The fact that these projects are community-led and co-owned brings multiple additional social sustainability benefits, including diversified energy supply chains, green job creation and a reduction in fuel poverty. The MW farm is predicted to create 40 green jobs throughout its 25-year life span, from development and construction to operation and maintenance. It is through cross-sector partnerships with local enterprises and communities that we can engage with and bring benefits to more people.

Reducing social disparity

The UK government has indicated that it will invest in infrastructure, including rail, to boost recovery from the pandemic. It is vital that public money is spent in a way that delivers the maximum benefit to the most people. At the same time, the government wants to reduce the UK's prosperity gap. The development of the Common Social Impact Framework for Rail (a social value framework developed by Network Rail and the Rail Safety and Standards Board for use by the rail industry), with monetised benefits for social impacts of investment decisions, could change the way we look at the businesses case for transport investment.

To build back better and 'level up', we need to measure and set goals in the railway industry for:

  • Supporting local businesses, enterprises and supply chain partners
  • Working with charity partners and support groups to provide support to vulnerable people
  • Promoting wellbeing and mental health
  • Creating a diverse workforce and inclusive workplace and travel experience for all.

Building community

We have seen a strong volunteering and community movement during this crisis. From NHS responders to foodbank collections and befriending schemes, communities have come together. The rail workforce, including many key workers themselves, have been going the extra mile to support the NHS and their local communities. Stations have been decorated in rainbows and rail landmarks lit blue on Thursday evenings, while staff have collected and distributed food parcels, produced and donated thousands of items of PPE for frontline workers, and even helped build and equip Nightingale hospitals. This demonstrates the power of an engaged workforce and a grassroots movement, as well as the ability to react positively in a crisis.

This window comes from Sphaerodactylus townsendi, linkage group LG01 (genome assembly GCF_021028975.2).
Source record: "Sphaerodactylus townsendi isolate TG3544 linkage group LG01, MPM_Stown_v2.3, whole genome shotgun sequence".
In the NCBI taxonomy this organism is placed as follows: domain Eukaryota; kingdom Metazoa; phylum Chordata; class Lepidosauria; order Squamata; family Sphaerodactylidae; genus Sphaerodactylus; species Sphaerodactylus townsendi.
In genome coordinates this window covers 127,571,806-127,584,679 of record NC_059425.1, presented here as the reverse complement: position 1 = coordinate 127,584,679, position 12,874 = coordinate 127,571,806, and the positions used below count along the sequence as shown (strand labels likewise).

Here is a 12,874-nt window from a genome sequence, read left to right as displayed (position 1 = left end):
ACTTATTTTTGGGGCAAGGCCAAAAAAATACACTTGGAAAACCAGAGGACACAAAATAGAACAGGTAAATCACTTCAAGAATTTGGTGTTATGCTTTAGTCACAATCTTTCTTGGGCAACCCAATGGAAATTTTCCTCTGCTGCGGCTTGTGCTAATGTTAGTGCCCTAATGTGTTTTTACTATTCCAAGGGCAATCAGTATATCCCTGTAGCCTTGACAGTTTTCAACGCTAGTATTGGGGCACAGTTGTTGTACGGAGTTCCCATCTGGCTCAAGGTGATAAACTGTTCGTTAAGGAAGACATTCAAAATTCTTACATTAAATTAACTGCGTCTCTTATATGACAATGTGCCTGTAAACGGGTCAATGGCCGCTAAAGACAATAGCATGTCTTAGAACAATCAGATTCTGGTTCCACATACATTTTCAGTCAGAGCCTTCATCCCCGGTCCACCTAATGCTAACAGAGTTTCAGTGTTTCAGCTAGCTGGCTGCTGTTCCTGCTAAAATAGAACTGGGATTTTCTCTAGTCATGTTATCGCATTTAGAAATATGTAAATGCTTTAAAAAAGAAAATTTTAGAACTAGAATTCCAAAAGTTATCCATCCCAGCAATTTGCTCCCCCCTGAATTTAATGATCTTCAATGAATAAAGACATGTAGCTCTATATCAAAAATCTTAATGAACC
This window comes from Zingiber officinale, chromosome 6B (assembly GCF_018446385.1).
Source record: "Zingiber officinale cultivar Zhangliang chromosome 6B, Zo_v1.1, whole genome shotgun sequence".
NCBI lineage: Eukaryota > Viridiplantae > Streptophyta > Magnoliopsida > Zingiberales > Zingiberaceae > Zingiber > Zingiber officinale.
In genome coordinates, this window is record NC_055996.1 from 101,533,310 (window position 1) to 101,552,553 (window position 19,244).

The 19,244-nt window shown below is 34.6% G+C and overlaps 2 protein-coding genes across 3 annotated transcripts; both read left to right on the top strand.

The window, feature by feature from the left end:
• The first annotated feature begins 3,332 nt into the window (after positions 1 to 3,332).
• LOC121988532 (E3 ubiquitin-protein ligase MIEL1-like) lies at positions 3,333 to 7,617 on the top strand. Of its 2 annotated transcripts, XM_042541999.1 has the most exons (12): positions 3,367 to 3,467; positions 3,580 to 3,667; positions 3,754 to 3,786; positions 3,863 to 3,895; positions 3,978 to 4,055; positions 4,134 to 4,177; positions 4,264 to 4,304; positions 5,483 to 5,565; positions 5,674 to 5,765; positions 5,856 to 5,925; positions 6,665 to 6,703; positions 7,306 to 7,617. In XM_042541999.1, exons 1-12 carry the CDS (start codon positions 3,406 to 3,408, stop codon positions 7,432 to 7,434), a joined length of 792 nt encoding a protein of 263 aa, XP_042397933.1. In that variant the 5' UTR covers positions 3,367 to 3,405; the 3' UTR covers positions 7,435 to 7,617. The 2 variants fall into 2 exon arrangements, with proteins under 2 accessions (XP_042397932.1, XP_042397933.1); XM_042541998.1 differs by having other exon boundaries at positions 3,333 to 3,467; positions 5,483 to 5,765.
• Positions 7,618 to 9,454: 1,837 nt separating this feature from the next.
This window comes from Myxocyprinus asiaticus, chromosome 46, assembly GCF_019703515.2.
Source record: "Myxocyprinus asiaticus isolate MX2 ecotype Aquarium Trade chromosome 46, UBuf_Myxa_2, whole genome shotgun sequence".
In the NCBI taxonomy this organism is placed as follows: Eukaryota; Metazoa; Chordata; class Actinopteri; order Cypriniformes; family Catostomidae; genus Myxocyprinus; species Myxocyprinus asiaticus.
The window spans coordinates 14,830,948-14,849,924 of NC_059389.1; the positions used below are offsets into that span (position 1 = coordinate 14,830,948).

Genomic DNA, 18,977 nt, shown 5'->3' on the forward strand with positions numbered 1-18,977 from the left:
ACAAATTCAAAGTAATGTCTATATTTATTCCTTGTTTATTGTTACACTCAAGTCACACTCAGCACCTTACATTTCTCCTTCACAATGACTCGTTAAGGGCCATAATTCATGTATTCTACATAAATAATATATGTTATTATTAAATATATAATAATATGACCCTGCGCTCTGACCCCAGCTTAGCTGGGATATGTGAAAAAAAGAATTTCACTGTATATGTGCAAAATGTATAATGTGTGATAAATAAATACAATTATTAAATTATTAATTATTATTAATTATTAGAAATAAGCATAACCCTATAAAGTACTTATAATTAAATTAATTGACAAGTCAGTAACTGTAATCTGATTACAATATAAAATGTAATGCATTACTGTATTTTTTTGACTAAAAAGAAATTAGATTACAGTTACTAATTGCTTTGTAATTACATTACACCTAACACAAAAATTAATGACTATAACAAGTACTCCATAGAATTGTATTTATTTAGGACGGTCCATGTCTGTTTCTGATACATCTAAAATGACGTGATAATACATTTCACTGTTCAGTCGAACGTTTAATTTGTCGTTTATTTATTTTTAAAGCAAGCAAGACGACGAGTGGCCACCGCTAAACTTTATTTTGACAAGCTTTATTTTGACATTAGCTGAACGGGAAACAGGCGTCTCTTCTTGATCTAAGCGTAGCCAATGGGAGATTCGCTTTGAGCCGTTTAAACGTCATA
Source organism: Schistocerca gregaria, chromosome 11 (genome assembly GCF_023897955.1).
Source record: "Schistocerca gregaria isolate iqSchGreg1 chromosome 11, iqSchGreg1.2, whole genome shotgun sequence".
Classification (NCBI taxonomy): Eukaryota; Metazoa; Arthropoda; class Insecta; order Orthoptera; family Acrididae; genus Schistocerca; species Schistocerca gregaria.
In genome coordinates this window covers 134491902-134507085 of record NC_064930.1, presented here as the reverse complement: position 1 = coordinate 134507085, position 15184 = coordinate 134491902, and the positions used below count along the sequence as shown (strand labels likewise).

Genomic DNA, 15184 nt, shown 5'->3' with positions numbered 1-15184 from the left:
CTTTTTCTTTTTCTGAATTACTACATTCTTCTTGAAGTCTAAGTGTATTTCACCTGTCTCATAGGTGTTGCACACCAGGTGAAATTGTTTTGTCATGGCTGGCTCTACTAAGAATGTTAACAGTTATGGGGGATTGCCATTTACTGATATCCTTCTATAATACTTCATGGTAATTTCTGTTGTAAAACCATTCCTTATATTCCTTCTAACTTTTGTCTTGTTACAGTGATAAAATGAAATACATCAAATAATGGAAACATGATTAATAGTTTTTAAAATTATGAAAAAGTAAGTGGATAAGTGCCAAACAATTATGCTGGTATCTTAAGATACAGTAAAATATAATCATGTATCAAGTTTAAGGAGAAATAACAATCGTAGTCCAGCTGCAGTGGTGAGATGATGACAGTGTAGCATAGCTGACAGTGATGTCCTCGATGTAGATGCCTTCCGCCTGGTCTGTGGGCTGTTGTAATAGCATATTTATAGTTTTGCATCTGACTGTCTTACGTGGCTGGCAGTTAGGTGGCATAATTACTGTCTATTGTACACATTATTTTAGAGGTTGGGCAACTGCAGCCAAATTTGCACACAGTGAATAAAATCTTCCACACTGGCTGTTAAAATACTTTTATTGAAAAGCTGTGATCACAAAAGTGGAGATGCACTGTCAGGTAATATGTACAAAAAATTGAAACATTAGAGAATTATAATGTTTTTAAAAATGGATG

Rail can help maintain and accelerate these movements by:

  • Enabling initiatives such as rail confidence schemes, sustainable travel awareness, and partnerships (eg with schools, colleges, local groups, authorities and businesses) that enable joined-up working to promote and boost access to sustainable mobility across the network
  • Reaching out to local authorities and transport partners to discuss how improvements to walking and cycling routes and facilities, and local bus and community transport services, can be connected with rail in order to support integrated, sustainable journeys
  • Taking every opportunity to make rail a positive experience for all, especially those with physical or more hidden disabilities, so that more people can and want to travel by rail
  • Engaging with the street community via the industry's Routes out of Homelessness initiative, in order to help and support people to build their lives back better.

Keep sharing

This is not a comprehensive list of how rail can contribute: we face many uncertainties, so ongoing dialogue and innovation is key. Get in touch at sustainabledevelopment@rssb.co.uk

The Rail Social Value Working Group is a Rail Safety and Standards Board-hosted industry group.